Many men persevere with the status of warriorhood, though modern Kenya makes few concessions to it. Arrested for hunting lions, and prevented from building manyattas for the eunoto transition in which they pass into elderhood, the morani have kept most of the superficial marks of the warrior without being able to live the life. The ensemble of a cloth tied over one shoulder, together with spear, sword, club and braided hair, is still widely seen; and after circumcision, in their early days as warriors, you can meet young men out in the bush, hunting for birds to add to their elaborate, taxidermic headdresses. But there is considerable local frustration. When the pasture is poor, the morani have little compunction about driving their herds into the reserve to compete with the wildlife. All but a few of the Mara's black rhinos have been slaughtered for their horns in the last two decades (though a few more have now been brought in from elsewhere). And there have even been isolated attacks on tourist camps in and around the reserve.
Land is the great issue today. The Maasai have still not fully come to terms with the idea of individual ownership of it, although a promising development for them has been the recent introduction of wildlife reserves run by Maasai Group Ranches, which seems at last to be providing a steady source of income from tourism. "Range schemes" – plans for growing wheat or rearing cattle – are also common now, though they are just as likely to benefit newcomers from other parts of Kenya as the local Maasai. The lifestyle is changing: education, MPs and elections, new laws and new projects, jobs and cash, all impinge on the Maasai's lives - with mixed results.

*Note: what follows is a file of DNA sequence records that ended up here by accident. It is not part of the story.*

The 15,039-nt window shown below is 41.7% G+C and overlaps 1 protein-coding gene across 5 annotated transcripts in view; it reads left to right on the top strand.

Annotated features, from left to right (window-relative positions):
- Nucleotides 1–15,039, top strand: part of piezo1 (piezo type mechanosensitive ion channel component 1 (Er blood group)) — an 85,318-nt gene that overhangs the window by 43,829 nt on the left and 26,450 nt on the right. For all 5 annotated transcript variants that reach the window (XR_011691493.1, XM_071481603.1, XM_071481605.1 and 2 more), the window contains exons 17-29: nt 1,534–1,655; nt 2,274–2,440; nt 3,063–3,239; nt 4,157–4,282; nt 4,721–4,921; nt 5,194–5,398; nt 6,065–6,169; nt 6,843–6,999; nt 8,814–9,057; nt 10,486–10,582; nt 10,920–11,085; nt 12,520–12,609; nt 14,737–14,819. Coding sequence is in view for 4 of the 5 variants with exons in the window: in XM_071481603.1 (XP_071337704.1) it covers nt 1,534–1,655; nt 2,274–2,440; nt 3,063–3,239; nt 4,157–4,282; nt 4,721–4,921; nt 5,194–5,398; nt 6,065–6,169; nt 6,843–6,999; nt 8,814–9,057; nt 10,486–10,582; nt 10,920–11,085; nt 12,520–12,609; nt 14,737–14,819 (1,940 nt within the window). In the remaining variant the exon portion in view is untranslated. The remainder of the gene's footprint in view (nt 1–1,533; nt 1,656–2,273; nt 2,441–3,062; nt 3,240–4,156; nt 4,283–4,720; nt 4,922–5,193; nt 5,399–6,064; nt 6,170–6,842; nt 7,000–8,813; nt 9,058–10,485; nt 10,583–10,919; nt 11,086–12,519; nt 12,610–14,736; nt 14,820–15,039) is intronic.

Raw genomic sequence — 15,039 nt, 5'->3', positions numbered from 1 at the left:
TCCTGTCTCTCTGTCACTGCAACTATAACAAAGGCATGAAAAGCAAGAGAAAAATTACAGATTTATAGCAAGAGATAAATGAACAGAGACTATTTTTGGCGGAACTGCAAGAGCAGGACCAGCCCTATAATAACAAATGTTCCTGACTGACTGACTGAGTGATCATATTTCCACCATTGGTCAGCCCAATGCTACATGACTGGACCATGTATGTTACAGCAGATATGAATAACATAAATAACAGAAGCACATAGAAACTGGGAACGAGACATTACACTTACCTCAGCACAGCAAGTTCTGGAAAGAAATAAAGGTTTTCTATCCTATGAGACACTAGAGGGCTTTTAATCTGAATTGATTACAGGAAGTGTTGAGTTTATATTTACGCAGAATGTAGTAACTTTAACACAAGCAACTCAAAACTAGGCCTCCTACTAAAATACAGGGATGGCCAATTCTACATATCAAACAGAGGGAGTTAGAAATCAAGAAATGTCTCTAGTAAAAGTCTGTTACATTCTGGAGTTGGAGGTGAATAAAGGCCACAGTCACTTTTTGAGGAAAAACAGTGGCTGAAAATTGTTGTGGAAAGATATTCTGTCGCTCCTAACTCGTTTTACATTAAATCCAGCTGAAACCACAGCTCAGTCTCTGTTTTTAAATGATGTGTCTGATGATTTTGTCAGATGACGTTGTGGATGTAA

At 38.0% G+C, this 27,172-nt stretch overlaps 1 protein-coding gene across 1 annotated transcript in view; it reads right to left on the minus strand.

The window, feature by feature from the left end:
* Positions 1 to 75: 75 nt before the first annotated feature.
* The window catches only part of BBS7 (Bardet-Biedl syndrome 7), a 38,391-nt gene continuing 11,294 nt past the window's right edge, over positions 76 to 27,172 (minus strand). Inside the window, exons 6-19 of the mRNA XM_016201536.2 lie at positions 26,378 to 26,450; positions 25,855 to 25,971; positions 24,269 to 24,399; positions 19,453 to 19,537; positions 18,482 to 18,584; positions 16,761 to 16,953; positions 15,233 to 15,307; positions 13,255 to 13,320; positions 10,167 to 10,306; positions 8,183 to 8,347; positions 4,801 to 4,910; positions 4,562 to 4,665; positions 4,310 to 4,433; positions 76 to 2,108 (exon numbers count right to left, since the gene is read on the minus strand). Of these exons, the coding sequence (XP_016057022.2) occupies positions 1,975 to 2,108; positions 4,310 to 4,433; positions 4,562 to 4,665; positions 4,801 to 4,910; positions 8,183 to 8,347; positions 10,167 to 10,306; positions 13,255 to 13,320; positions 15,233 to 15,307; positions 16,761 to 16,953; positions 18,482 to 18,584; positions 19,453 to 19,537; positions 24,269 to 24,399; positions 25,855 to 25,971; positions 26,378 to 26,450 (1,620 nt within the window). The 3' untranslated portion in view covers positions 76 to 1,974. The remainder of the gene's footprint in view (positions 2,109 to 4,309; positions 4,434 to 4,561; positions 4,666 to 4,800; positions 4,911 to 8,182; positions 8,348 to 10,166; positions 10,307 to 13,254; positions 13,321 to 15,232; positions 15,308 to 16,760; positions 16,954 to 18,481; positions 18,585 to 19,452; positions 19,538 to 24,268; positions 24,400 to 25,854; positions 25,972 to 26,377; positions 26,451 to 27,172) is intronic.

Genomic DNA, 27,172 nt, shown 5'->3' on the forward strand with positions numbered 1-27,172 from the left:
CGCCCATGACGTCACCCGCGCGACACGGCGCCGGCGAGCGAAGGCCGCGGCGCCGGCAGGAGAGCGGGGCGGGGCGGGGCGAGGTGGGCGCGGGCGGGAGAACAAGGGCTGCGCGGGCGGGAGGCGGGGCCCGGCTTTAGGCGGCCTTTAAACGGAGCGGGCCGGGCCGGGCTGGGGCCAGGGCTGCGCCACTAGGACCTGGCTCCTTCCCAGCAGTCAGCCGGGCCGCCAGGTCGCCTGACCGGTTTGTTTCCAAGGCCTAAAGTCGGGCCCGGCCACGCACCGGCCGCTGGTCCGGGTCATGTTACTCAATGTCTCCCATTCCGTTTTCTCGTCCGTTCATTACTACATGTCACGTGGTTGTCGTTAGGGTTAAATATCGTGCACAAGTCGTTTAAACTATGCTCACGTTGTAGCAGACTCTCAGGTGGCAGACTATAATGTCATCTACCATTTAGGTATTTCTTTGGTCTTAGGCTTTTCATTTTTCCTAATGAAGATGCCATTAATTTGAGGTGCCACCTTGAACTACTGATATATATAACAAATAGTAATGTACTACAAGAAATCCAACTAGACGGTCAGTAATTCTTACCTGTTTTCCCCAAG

The traditional Maasai staple of curdled milk and cow's blood is rapidly being replaced by cornmeal ugali. Many Maasai have taken work in the lodges and tented camps, while others end up as security guards in Nairobi. For the majority, who continue to live semi-nomadic lives among a welter of constraints, the future would seem to hold little promise.
But that stubborn cultural price - the kind of hauteur that keeps a cattle-owner thoroughly impoverished in cash terms, while he counts his 220 beasts - may yet insulate the Maasai against the social upheavals that seem certain to rock the lives of many Kenyans in the twenty-first century.